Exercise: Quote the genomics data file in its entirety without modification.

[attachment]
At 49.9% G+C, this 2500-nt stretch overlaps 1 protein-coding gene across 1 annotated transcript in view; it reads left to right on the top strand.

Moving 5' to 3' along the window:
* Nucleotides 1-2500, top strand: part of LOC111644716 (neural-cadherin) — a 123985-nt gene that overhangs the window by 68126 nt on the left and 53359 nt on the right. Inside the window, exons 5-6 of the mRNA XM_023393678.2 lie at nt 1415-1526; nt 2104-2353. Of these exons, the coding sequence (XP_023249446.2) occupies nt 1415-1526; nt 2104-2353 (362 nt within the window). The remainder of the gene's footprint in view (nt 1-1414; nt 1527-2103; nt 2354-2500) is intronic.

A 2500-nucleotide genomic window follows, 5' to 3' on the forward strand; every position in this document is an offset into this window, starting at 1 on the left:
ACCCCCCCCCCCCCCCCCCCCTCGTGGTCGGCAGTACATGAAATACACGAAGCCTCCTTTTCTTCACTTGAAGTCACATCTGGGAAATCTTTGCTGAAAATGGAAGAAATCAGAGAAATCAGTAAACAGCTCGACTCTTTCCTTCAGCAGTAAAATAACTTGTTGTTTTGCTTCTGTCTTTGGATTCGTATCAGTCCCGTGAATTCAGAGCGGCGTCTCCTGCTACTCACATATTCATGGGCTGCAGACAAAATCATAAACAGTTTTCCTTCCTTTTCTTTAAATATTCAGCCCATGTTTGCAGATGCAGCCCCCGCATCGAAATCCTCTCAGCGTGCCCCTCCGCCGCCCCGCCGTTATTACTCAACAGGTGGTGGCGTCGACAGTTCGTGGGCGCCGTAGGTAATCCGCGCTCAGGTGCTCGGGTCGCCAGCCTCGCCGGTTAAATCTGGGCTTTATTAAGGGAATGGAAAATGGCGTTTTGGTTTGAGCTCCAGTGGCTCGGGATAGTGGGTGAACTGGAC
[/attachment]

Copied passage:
At 49.9% G+C, this 2500-nt stretch overlaps 1 protein-coding gene across 1 annotated transcript in view; it reads left to right on the top strand.

Moving 5' to 3' along the window:
* Nucleotides 1-2500, top strand: part of LOC111644716 (neural-cadherin) — a 123985-nt gene that overhangs the window by 68126 nt on the left and 53359 nt on the right. Inside the window, exons 5-6 of the mRNA XM_023393678.2 lie at nt 1415-1526; nt 2104-2353. Of these exons, the coding sequence (XP_023249446.2) occupies nt 1415-1526; nt 2104-2353 (362 nt within the window). The remainder of the gene's footprint in view (nt 1-1414; nt 1527-2103; nt 2354-2500) is intronic.

A 2500-nucleotide genomic window follows, 5' to 3' on the forward strand; every position in this document is an offset into this window, starting at 1 on the left:
ACCCCCCCCCCCCCCCCCCCCTCGTGGTCGGCAGTACATGAAATACACGAAGCCTCCTTTTCTTCACTTGAAGTCACATCTGGGAAATCTTTGCTGAAAATGGAAGAAATCAGAGAAATCAGTAAACAGCTCGACTCTTTCCTTCAGCAGTAAAATAACTTGTTGTTTTGCTTCTGTCTTTGGATTCGTATCAGTCCCGTGAATTCAGAGCGGCGTCTCCTGCTACTCACATATTCATGGGCTGCAGACAAAATCATAAACAGTTTTCCTTCCTTTTCTTTAAATATTCAGCCCATGTTTGCAGATGCAGCCCCCGCATCGAAATCCTCTCAGCGTGCCCCTCCGCCGCCCCGCCGTTATTACTCAACAGGTGGTGGCGTCGACAGTTCGTGGGCGCCGTAGGTAATCCGCGCTCAGGTGCTCGGGTCGCCAGCCTCGCCGGTTAAATCTGGGCTTTATTAAGGGAATGGAAAATGGCGTTTTGGTTTGAGCTCCAGTGGCTCGGGATAGTGGGTGAACTGGAC